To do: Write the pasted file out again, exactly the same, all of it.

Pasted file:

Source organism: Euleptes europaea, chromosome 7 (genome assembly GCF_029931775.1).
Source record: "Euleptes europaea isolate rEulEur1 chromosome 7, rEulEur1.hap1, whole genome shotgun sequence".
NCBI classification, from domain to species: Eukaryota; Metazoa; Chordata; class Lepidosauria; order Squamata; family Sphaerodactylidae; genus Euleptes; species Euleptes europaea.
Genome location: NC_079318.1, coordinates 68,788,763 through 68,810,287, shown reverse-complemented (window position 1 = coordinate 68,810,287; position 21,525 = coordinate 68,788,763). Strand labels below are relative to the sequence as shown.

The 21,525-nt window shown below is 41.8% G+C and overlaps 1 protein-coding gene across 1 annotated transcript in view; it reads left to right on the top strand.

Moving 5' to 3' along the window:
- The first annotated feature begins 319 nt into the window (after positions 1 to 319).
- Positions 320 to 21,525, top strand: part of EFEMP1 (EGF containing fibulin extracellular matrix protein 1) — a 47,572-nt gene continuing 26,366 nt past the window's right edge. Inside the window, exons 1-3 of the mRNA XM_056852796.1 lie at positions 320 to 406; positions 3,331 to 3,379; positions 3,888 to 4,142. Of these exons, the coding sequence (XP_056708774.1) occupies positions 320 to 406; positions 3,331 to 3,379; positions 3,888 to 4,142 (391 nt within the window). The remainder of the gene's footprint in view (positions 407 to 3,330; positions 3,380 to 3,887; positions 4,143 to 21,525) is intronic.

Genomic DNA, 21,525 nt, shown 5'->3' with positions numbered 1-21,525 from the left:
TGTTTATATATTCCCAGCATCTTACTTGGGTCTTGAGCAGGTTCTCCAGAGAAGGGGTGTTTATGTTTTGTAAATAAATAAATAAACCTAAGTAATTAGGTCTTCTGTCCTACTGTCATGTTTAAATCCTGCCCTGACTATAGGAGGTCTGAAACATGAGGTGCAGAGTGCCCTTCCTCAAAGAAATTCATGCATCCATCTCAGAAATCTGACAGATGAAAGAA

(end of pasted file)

Source organism: Euleptes europaea, chromosome 7 (genome assembly GCF_029931775.1).
Source record: "Euleptes europaea isolate rEulEur1 chromosome 7, rEulEur1.hap1, whole genome shotgun sequence".
NCBI classification, from domain to species: Eukaryota; Metazoa; Chordata; class Lepidosauria; order Squamata; family Sphaerodactylidae; genus Euleptes; species Euleptes europaea.
Genome location: NC_079318.1, coordinates 68,788,763 through 68,810,287, shown reverse-complemented (window position 1 = coordinate 68,810,287; position 21,525 = coordinate 68,788,763). Strand labels below are relative to the sequence as shown.

The 21,525-nt window shown below is 41.8% G+C and overlaps 1 protein-coding gene across 1 annotated transcript in view; it reads left to right on the top strand.

Moving 5' to 3' along the window:
- The first annotated feature begins 319 nt into the window (after positions 1 to 319).
- Positions 320 to 21,525, top strand: part of EFEMP1 (EGF containing fibulin extracellular matrix protein 1) — a 47,572-nt gene continuing 26,366 nt past the window's right edge. Inside the window, exons 1-3 of the mRNA XM_056852796.1 lie at positions 320 to 406; positions 3,331 to 3,379; positions 3,888 to 4,142. Of these exons, the coding sequence (XP_056708774.1) occupies positions 320 to 406; positions 3,331 to 3,379; positions 3,888 to 4,142 (391 nt within the window). The remainder of the gene's footprint in view (positions 407 to 3,330; positions 3,380 to 3,887; positions 4,143 to 21,525) is intronic.

Genomic DNA, 21,525 nt, shown 5'->3' with positions numbered 1-21,525 from the left:
TGTTTATATATTCCCAGCATCTTACTTGGGTCTTGAGCAGGTTCTCCAGAGAAGGGGTGTTTATGTTTTGTAAATAAATAAATAAACCTAAGTAATTAGGTCTTCTGTCCTACTGTCATGTTTAAATCCTGCCCTGACTATAGGAGGTCTGAAACATGAGGTGCAGAGTGCCCTTCCTCAAAGAAATTCATGCATCCATCTCAGAAATCTGACAGATGAAAGAA